Click to enlarge. ODT graphic.
The University of Otago was the top-performing university in
two out of four performance areas measured in the latest
round of tertiary league tables, and Otago Polytechnic was
ranked top in one area.
The performance information, released by the Tertiary
Education Commission yesterday, shows how taxpayer-subsidised
New Zealand students measured in four areas last year -
successful completion of papers or short courses, completion
of qualifications, progression to higher-level study and the
number retained in study.
The University of Otago was the top-ranked university for
students completing courses, on 89%, and the number of
students retained in study, with 88% either re-enrolling in
the university the following year or completing their
In terms of the proportion of students completing
qualifications, Otago was second on 81%, behind the
University of Auckland on 88%.
Otago did not feature in the other category which measured
the number of students progressing to higher-level study.
No response from the university was available yesterday.
Otago Polytechnic was the top-ranked institute of technology
or polytechnic for qualification completions, on 74%, and the
second-ranked in terms of course completions, on 83%.
Otago Polytechnic acting chief executive Mike Collins said
the institution's performance in the league tables reflected
well on the capability of its staff who were "extremely proud
of the work that they do to achieve such results".
"We are delighted with our place at the top of our sector for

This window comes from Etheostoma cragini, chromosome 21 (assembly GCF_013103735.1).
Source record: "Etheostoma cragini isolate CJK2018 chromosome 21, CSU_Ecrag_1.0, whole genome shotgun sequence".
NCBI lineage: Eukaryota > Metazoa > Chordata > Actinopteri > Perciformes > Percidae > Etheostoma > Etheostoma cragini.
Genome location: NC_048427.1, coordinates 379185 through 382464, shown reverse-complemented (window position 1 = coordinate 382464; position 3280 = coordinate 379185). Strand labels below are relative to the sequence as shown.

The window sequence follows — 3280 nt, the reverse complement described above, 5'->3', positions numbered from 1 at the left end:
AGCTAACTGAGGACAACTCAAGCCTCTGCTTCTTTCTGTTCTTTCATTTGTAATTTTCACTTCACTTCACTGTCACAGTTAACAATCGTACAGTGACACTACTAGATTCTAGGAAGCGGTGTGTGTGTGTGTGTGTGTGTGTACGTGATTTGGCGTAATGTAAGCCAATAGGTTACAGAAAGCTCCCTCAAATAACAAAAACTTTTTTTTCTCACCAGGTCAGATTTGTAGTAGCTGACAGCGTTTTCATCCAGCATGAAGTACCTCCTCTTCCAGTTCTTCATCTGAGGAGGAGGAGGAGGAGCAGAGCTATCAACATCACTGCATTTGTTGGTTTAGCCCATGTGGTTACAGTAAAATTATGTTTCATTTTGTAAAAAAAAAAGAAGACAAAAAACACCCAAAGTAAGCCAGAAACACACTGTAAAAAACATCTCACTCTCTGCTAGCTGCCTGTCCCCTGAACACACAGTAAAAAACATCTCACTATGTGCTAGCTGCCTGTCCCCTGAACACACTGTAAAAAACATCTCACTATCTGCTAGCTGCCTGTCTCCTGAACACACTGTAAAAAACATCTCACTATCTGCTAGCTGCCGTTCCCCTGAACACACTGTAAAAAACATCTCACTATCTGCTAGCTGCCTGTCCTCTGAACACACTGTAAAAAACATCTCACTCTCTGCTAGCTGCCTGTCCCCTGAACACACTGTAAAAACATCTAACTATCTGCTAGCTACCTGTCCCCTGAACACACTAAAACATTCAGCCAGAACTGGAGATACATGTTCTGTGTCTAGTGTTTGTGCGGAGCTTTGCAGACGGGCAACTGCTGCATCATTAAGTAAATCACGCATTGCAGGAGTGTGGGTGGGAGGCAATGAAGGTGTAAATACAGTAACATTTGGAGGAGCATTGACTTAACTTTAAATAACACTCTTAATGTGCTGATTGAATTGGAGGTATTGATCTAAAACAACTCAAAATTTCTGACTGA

qualification completion. This is an area we have put
significant energy into improving, and we will continue to do
so," Mr Collins said.
Aoraki Polytechnic, which has campuses in Timaru, Ashburton,
Oamaru, Christchurch and Dunedin, was the sixth-ranked
institute of technology or polytechnic in terms of course
completion, on 80%, and 68% for qualification completion.
With only 17% of students progressing to higher study, Aoraki
Polytechnic was the second-worst ranked institute of
technology or polytechnic in that performance indicator.
Tertiary Education Minister Steven Joyce said the overall
results showed the Government's continued focus on
performance in the tertiary sector was working well.
Overall, course completion had risen from 77% in 2009 to 82%
in 2011, and qualification completions had increased from 62%
to 71% in the same period, Mr Joyce said.
"This is exactly the type of improvement we have been working
towards. It shows the tertiary sector is responding to our
signals to focus on performance and to deliver better value
for taxpayers' money," he said.